Get out of Your Comfort Zone and off the Blocks

image

 

Do you ever look back at what you were doing a year ago? Or a few years ago? This blog allows me to review a snapshot of what I was feeling and doing during any month since 2015. Two years ago this week, I made a huge commitment that was totally out of my comfort zone. If I wasn’t injured today, I’d be swimming in my third meet next weekend. Here’s what I wrote in late January 2016:

I started swimming in April last year with US Masters, with my kids’ team Piranhas. It was my New Year’s Resolution to take the big plunge in 2015. I am embarrassed to admit that it took me until April to start on my New Year’s Resolution.

Eventually, I jumped in and I think it’s one of the best things I did for myself in 2015. You can read about my first days of Masters, here.

I equate joining US Masters to how I believe swimming was one of the single best things my kids did growing up. To a non-swimming family, this may sound crazy. But, there are so many benefits to swimming that changed my kids’ lives. Read more, here.

Biggest example—swimming changed my son’s health. He was, as his favorite coach termed, “A Secret Garden Child.” He suffered from asthma and chronic illness and swimming doubled his lung capacity. His asthma doctor became a big advocate for him to swim.

katdive

My daughter diving in her senior year of high school at Super JOs, East LA.

I can go on and on about what a great thing swimming has been for my kids. I write about it regularly on SwimSwam and my blog. Here are links to a few of my stories.

So, what am I doing this year to push myself and what’s my New Year Resolution? One thing I’d like to do and I’m not 100 percent successful with is to get up an hour earlier each morning. I’m getting better, but it sure didn’t start off well. I have noticed, though, that I’m more productive with an hour earlier start.

The other big thing I’m doing to push myself out of my comfort zone is I signed up for my first swim meet. YIKES! I said it. I signed up for a Masters meet hosted by Piranhas. I’m scared to death. But, actually not as frightened as I was my first day in the pool last April.

marks

Piranhas on the blocks.

I practiced going off the blocks twice and it wasn’t pretty. When I was a kid, I learned to dive with a flat, almost belly flop “racing dive.” Old habits are hard to change. I’ve decided it might be best if I push off from the wall at the meet. But then my 83-year-old dad said, “I’m not going to come and watch you race if you push off the wall!” I’m not sure if he’s kidding or not!

In any case, I’ll let you know how it goes. If I show up or chicken out. If I dive off the blocks.

 

10953972_10206245577882176_3209098484436781594_o

My daughter with her first swim instructor.

 

What have you done to get yourself out of your comfort zone and get off the blocks?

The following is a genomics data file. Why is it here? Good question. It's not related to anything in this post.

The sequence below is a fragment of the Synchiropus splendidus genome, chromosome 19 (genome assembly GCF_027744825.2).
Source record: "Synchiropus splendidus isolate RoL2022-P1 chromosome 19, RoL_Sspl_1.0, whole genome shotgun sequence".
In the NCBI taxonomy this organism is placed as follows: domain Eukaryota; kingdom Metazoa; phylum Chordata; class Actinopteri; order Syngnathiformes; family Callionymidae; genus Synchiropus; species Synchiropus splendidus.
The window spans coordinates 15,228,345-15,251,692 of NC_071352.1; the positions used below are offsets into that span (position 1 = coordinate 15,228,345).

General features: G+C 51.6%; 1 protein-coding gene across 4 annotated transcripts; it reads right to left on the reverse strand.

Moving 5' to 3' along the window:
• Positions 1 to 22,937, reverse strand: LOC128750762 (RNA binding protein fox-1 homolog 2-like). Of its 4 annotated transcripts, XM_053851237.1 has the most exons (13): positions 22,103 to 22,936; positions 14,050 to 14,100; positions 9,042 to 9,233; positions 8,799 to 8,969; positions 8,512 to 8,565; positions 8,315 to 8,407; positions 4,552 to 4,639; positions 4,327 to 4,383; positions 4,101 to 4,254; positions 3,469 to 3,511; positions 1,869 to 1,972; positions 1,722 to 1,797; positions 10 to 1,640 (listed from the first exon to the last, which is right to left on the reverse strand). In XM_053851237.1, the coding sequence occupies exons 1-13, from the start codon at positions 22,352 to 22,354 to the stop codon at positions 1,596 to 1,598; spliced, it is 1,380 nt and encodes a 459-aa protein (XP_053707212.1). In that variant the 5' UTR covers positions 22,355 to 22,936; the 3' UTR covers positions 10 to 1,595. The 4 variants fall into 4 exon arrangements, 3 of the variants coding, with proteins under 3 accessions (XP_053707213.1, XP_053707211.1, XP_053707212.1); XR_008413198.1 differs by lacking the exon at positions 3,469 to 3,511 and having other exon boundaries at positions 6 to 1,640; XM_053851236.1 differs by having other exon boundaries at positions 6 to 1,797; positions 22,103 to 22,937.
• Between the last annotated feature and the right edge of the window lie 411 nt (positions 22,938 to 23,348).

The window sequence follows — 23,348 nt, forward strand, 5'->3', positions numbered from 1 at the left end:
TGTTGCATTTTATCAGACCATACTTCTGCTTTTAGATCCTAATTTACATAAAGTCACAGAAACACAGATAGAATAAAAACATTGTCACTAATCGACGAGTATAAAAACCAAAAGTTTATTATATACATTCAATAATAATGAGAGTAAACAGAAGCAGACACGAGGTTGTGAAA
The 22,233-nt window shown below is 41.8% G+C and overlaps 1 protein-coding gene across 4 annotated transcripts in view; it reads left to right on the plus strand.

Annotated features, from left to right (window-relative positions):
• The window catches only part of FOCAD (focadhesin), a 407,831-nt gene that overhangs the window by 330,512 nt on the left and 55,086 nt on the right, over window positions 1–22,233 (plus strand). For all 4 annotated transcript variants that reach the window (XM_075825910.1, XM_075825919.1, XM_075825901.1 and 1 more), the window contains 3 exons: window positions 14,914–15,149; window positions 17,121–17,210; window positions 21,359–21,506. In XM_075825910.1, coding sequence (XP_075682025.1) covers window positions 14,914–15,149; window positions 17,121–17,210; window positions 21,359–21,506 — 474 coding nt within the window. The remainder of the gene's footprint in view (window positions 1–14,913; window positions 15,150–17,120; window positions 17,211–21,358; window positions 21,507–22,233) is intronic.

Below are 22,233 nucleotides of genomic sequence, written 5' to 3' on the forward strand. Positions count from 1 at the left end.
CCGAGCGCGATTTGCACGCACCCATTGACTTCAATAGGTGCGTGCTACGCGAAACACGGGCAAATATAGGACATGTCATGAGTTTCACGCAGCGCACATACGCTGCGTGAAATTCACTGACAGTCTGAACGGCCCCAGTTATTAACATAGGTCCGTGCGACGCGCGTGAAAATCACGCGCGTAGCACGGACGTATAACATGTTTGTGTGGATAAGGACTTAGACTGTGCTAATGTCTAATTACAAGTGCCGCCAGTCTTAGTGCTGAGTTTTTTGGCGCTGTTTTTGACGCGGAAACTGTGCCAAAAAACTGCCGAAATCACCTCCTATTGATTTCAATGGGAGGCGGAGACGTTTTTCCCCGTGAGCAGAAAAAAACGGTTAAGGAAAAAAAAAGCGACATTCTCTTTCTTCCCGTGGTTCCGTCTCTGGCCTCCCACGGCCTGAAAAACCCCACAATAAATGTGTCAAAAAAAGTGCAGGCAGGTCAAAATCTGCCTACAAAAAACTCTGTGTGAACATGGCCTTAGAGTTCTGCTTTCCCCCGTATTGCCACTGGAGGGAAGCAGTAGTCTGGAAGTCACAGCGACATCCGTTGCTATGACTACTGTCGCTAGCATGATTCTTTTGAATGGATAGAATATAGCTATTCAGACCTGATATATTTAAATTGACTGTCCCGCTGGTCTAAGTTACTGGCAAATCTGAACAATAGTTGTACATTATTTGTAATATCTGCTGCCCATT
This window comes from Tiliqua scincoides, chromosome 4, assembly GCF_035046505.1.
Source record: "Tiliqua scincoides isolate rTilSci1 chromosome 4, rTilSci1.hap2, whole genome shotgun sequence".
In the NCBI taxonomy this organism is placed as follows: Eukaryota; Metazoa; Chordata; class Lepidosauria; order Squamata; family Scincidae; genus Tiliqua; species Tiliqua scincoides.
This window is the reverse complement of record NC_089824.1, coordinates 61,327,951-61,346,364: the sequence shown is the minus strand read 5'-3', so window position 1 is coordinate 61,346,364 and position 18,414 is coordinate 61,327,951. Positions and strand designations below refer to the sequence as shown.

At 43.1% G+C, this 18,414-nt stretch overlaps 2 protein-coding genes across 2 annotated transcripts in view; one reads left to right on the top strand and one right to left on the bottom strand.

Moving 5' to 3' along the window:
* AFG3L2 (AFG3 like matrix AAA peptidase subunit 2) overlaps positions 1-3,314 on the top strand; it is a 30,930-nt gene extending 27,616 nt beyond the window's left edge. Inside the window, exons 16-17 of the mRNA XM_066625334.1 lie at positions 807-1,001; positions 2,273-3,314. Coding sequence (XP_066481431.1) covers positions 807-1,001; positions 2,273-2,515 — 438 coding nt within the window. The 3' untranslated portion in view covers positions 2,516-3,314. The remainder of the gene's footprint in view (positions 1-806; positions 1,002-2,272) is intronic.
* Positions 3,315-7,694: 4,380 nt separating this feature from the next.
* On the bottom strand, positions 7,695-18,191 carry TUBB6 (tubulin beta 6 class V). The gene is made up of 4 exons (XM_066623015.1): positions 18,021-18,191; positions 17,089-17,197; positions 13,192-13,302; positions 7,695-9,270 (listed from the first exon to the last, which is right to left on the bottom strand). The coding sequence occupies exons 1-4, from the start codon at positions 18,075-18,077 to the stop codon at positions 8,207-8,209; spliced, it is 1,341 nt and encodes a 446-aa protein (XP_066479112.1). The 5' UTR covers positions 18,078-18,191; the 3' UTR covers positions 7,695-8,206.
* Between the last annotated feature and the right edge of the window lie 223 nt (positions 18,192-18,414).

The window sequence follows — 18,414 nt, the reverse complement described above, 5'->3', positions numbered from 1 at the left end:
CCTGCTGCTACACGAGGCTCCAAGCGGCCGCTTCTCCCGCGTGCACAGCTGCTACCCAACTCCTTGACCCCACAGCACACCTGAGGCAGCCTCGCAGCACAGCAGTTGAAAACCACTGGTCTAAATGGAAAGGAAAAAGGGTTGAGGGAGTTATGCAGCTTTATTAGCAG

A Healthy Update On My Progress

 

22467369_10214959340600798_888670668886879138_o

Our gorgeous Palm Springs pool has reopened after replastering.

This week was fun and busy. I had lunch with a couple great friends on different days. I am so thrilled that our friendships continue through the years and different stages of our lives. They’re both inspiring women who are smart and kind. Next, I got the results of my MRI, saw the doctor and started Physical Therapy. I will work on strengthening and improving my range of motion for several weeks and go back to the doctor to schedule reconstructive surgery on my ACL. The good news is it can wait until I go to my daughter’s last home meet and PAC 12 championships. I wouldn’t want to miss them for anything! Not even for a fixed leg.

Earlier this school year, my husband and I flew to Salt Lake City to visit our daughter and watch her swim. On the flight home, things didn’t go as planned and we had to get off the plane and wait for another one, due to technical difficulties. While we waited on and off the plane, we were seated with two young women who looked like athletes—tall and fit. We got to talking and they were a former swimmer and softball player who are physical therapists and own their own business in our area called Dynamic Therapy.  We enjoyed their company and bonded over swimming and college athletics. Now, I’m visiting their office as a patient. It turns out the swimmer has been part of our team’s Masters program and I’m working on convincing her to get back into the pool.

My physical therapist said I can get in the pool—but not to swim. She suggested walking and exercise. I won’t have to wear the uncomfortable leg brace and the lack of gravity should make it easier for me to move. My only concern is how do I get in and out of the pool? The walking in water sounds like a great idea, but how do I start and how do I leave? Yes, there is the required handicapped lift, but do I want to use it? No, I don’t. I’ll see how that one goes when I get my courage up to jump in.

I also have a list of seven exercises that I’m supposed to do several times a day. I did three of them, which are done standing, but I have this fear of the ones where I am supposed to be sitting on a mat. What happens if I can’t get up? It’s not the actual exercises that are the problem, it’s my mobility in getting down and off the ground, just like in and out of the pool. Funny problems, if you think about it.

IMG_9744

I’m missing my morning walks but should be able to return to this view soon.

 

In any case, things are shaping up and I’m feeling better getting on track to recovery.